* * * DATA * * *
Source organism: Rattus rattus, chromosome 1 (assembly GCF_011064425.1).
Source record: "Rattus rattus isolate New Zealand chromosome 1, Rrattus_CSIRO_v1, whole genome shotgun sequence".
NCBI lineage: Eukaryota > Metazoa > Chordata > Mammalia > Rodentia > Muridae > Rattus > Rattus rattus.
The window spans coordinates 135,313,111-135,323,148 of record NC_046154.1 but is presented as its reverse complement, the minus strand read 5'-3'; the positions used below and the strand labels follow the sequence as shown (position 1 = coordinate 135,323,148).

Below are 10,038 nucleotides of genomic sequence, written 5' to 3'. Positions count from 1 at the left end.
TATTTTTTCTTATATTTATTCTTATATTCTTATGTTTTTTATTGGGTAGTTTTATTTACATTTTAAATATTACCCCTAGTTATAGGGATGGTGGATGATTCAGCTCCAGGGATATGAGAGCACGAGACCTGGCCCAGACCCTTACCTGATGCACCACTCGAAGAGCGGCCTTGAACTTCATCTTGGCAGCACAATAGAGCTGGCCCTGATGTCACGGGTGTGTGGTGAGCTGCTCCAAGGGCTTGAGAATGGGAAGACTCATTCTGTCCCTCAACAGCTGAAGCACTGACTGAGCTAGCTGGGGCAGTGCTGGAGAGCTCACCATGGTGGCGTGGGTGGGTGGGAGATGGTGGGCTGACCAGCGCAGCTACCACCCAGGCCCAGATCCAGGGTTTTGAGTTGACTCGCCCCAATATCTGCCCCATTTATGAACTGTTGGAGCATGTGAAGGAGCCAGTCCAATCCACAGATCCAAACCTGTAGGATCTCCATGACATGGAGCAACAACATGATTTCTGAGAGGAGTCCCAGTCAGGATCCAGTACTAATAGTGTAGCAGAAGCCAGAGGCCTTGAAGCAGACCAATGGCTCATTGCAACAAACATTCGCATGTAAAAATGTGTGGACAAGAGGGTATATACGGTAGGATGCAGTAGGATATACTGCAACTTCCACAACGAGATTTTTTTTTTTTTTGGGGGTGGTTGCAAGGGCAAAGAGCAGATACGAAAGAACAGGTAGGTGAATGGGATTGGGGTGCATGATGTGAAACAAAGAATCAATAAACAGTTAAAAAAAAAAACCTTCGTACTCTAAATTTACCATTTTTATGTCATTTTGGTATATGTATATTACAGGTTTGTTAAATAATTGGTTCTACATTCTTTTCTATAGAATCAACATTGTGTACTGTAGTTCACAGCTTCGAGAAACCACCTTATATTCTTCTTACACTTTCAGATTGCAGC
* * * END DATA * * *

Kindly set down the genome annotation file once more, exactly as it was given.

Source organism: Rattus rattus, chromosome 1 (assembly GCF_011064425.1).
Source record: "Rattus rattus isolate New Zealand chromosome 1, Rrattus_CSIRO_v1, whole genome shotgun sequence".
NCBI lineage: Eukaryota > Metazoa > Chordata > Mammalia > Rodentia > Muridae > Rattus > Rattus rattus.
The window spans coordinates 135,313,111-135,323,148 of record NC_046154.1 but is presented as its reverse complement, the minus strand read 5'-3'; the positions used below and the strand labels follow the sequence as shown (position 1 = coordinate 135,323,148).

Below are 10,038 nucleotides of genomic sequence, written 5' to 3'. Positions count from 1 at the left end.
TATTTTTTCTTATATTTATTCTTATATTCTTATGTTTTTTATTGGGTAGTTTTATTTACATTTTAAATATTACCCCTAGTTATAGGGATGGTGGATGATTCAGCTCCAGGGATATGAGAGCACGAGACCTGGCCCAGACCCTTACCTGATGCACCACTCGAAGAGCGGCCTTGAACTTCATCTTGGCAGCACAATAGAGCTGGCCCTGATGTCACGGGTGTGTGGTGAGCTGCTCCAAGGGCTTGAGAATGGGAAGACTCATTCTGTCCCTCAACAGCTGAAGCACTGACTGAGCTAGCTGGGGCAGTGCTGGAGAGCTCACCATGGTGGCGTGGGTGGGTGGGAGATGGTGGGCTGACCAGCGCAGCTACCACCCAGGCCCAGATCCAGGGTTTTGAGTTGACTCGCCCCAATATCTGCCCCATTTATGAACTGTTGGAGCATGTGAAGGAGCCAGTCCAATCCACAGATCCAAACCTGTAGGATCTCCATGACATGGAGCAACAACATGATTTCTGAGAGGAGTCCCAGTCAGGATCCAGTACTAATAGTGTAGCAGAAGCCAGAGGCCTTGAAGCAGACCAATGGCTCATTGCAACAAACATTCGCATGTAAAAATGTGTGGACAAGAGGGTATATACGGTAGGATGCAGTAGGATATACTGCAACTTCCACAACGAGATTTTTTTTTTTTTTGGGGGTGGTTGCAAGGGCAAAGAGCAGATACGAAAGAACAGGTAGGTGAATGGGATTGGGGTGCATGATGTGAAACAAAGAATCAATAAACAGTTAAAAAAAAAAACCTTCGTACTCTAAATTTACCATTTTTATGTCATTTTGGTATATGTATATTACAGGTTTGTTAAATAATTGGTTCTACATTCTTTTCTATAGAATCAACATTGTGTACTGTAGTTCACAGCTTCGAGAAACCACCTTATATTCTTCTTACACTTTCAGATTGCAGC